Inauguration 2013: Smartphone app mines personal data for Democrats

Did the Presidential Inaugural Committee create a thinly disguised attempt to grab your contact info for future fundraising?
Photo: Presidential Inauguration Committee website

SAN DIEGO, January 16, 2012 –  The 57th Presidential Inauguration: like seemingly everything else in 2013, there’s an app for that.

The official Presidential Inauguration Committee announced the release this week of an app for iPhones and Android devices to help you “stay in-the-know with everything that’s going on in D.C. and across the country during Inauguration Weekend.”

Among the features of the app being hailed by the Committee:

Live stream: The Inaugural 2013 app’s built-in live stream “is your front row seat to President Obama’s ceremonial swearing-in.”

Maps: Will you be in Washington D.C. for Inauguration Day? Use the app’s maps to find your way to events like President Obama’s ceremonial swearing-in on the National Mall and the inaugural parade.

National Day of Service: Find out how you can continue the first family’s tradition of service by volunteering in your community.

The app has received many positive reviews as being beautifully designed, easy to use, and helpful for anyone attending the inaugural festivities.

But according to the privacy policy stated on the Inauguration Committee’s website, the app will be mining your data and providing it to “candidates, organizations, groups or causes that we believe have similar political viewpoints, principles or objectives.” It’s also made crystal clear under items 1 and 2 on the Terms of Service page on the website as related to receiving information via smartphones or other mobile devices.

When you download the app, registration isn’t required. You can select “skip” instead of giving your phone number when you accept the terms and conditions. If you don’t and your lack of caution results in fundraising calls from the Democratic Party, that’s on you.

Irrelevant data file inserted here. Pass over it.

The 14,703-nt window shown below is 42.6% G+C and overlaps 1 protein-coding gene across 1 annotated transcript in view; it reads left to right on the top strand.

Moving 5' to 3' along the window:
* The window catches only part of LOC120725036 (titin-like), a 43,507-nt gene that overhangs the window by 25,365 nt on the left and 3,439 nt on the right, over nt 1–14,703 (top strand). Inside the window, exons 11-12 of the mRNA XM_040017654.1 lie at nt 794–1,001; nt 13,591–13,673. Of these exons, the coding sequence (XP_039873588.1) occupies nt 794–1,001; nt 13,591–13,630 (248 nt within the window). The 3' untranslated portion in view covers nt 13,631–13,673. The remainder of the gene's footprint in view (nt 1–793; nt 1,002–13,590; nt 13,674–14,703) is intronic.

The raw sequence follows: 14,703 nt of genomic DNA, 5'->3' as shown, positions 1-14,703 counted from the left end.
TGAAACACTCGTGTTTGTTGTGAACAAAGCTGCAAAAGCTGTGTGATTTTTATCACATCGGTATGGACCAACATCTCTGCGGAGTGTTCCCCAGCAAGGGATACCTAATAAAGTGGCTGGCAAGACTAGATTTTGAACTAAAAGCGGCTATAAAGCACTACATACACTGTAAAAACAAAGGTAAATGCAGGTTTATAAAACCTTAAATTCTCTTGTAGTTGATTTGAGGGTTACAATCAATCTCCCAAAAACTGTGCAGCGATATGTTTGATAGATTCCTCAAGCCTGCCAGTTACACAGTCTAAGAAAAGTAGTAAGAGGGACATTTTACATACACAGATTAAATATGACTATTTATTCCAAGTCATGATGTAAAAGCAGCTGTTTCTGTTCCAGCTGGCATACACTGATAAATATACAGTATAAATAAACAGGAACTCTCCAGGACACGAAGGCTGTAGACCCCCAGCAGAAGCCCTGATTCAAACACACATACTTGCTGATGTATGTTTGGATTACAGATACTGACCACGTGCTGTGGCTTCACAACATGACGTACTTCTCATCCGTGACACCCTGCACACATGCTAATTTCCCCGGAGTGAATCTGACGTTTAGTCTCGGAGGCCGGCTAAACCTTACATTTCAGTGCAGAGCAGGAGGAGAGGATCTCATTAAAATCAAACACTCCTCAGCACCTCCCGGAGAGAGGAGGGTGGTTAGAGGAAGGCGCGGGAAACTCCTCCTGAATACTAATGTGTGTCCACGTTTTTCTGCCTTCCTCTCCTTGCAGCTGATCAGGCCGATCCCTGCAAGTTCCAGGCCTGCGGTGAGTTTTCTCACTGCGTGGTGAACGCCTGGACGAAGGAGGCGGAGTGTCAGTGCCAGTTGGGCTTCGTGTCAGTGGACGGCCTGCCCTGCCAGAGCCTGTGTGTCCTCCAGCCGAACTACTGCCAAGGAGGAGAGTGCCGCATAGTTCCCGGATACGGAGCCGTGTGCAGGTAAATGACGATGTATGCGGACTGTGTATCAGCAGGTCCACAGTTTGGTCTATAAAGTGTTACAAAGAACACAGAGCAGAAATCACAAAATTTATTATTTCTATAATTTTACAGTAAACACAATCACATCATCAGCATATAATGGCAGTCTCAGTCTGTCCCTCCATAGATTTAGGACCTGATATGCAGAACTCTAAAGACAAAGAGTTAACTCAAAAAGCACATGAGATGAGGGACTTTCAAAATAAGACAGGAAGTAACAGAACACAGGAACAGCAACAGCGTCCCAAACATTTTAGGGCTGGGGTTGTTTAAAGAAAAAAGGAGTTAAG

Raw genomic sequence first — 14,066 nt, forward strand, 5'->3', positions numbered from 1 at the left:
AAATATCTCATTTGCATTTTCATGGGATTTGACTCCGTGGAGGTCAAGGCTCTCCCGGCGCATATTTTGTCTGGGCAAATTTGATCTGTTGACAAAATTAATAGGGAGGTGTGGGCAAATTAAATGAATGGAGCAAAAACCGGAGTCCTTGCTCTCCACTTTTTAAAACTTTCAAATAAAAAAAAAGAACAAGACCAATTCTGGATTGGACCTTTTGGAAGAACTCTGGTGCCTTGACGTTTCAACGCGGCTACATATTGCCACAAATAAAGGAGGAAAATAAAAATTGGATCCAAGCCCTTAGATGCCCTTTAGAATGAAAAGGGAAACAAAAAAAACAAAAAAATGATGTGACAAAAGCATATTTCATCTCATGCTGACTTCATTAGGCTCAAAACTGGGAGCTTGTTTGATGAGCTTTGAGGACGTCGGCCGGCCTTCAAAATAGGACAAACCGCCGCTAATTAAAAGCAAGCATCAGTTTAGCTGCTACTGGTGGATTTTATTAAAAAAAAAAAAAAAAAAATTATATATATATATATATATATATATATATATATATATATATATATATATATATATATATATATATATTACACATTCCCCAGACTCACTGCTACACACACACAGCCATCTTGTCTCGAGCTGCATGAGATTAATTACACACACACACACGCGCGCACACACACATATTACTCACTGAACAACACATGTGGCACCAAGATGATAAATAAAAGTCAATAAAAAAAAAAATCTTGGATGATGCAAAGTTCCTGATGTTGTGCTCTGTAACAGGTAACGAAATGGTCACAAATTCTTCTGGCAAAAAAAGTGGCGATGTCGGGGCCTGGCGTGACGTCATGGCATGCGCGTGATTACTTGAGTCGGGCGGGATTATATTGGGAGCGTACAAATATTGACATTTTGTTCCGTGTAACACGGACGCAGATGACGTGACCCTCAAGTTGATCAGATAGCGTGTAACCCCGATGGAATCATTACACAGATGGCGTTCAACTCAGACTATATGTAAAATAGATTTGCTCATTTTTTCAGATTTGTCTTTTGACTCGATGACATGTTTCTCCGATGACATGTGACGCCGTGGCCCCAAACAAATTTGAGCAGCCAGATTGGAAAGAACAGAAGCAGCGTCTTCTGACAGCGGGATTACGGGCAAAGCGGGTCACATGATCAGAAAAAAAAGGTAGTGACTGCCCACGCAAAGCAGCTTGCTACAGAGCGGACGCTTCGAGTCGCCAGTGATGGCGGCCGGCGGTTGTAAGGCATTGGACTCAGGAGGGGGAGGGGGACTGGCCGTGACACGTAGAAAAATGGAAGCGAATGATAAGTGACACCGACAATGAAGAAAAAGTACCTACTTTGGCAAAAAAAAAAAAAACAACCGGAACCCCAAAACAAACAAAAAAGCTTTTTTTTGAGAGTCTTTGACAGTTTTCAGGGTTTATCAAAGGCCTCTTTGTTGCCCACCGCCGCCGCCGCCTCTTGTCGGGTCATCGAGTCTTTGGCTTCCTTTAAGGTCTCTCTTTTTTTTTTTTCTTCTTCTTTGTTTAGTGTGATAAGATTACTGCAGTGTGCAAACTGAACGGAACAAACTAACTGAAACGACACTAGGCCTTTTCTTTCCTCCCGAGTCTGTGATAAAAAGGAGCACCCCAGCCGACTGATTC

Some critics such as the website and think this app and its intentions are pure Evil with a capital (not Capitol) E.

It’s true that inaugurations are national events for the entire nation, but they aren’t nonpartisan. There’s nothing particularly wrong with a free app taking information you freely provide it in exchange for using it, and doing whatever it pleases with your data, so long as you’re properly warned about it. The warning about using your data is there.

It’s a normal practice for political groups to gather information so they can build databases of potential supporters and hit them up. They are in the business of raising money and lots of it. No one should be shocked by this. It’s not the best public relations move to gather data via a smartphone app built for a national event, even a partisan one, but it’s their right to do so.

But if the thought of risking your personal information by providing it to anyone, particularly a political party organization you don’t necessarily support or don’t care to hear from, repels you, then don’t download the app. It’s a simple choice.

Now that you’ve been properly advised, you can download the app here.


Gayle Lynn Falkenthal, APR, is President/Owner of the Falcon Valley Group in San Diego, California. Read more Media Migraine in the Communities at The Washington Times. Follow Gayle on Facebook, Google+, and on Twitter @PRProSanDiego. Gayle can be reached via Google +


Copyright © 2013 by Falcon Valley Group


This article is the copyrighted property of the writer and Communities @ Written permission must be obtained before reprint in online or print media. REPRINTING TWTC CONTENT WITHOUT PERMISSION AND/OR PAYMENT IS THEFT AND PUNISHABLE BY LAW.

More from Inauguration 2013 - Ceremonies, parades, balls and parties past and present
blog comments powered by Disqus
Gayle Falkenthal

Gayle Lynn Falkenthal, MS, APR, is President of the Falcon Valley Group, a San Diego based communications consulting firm. Falkenthal is a veteran award winning broadcast and print journalist, editor, producer, talk host and commentator. She is an instructor at National University in San Diego, and previously taught in the School of Journalism & Media Studies at San Diego State University.


Contact Gayle Falkenthal


Please enable pop-ups to use this feature, don't worry you can always turn them off later.

Question of the Day
Photo Galleries
Popular Threads
Powered by Disqus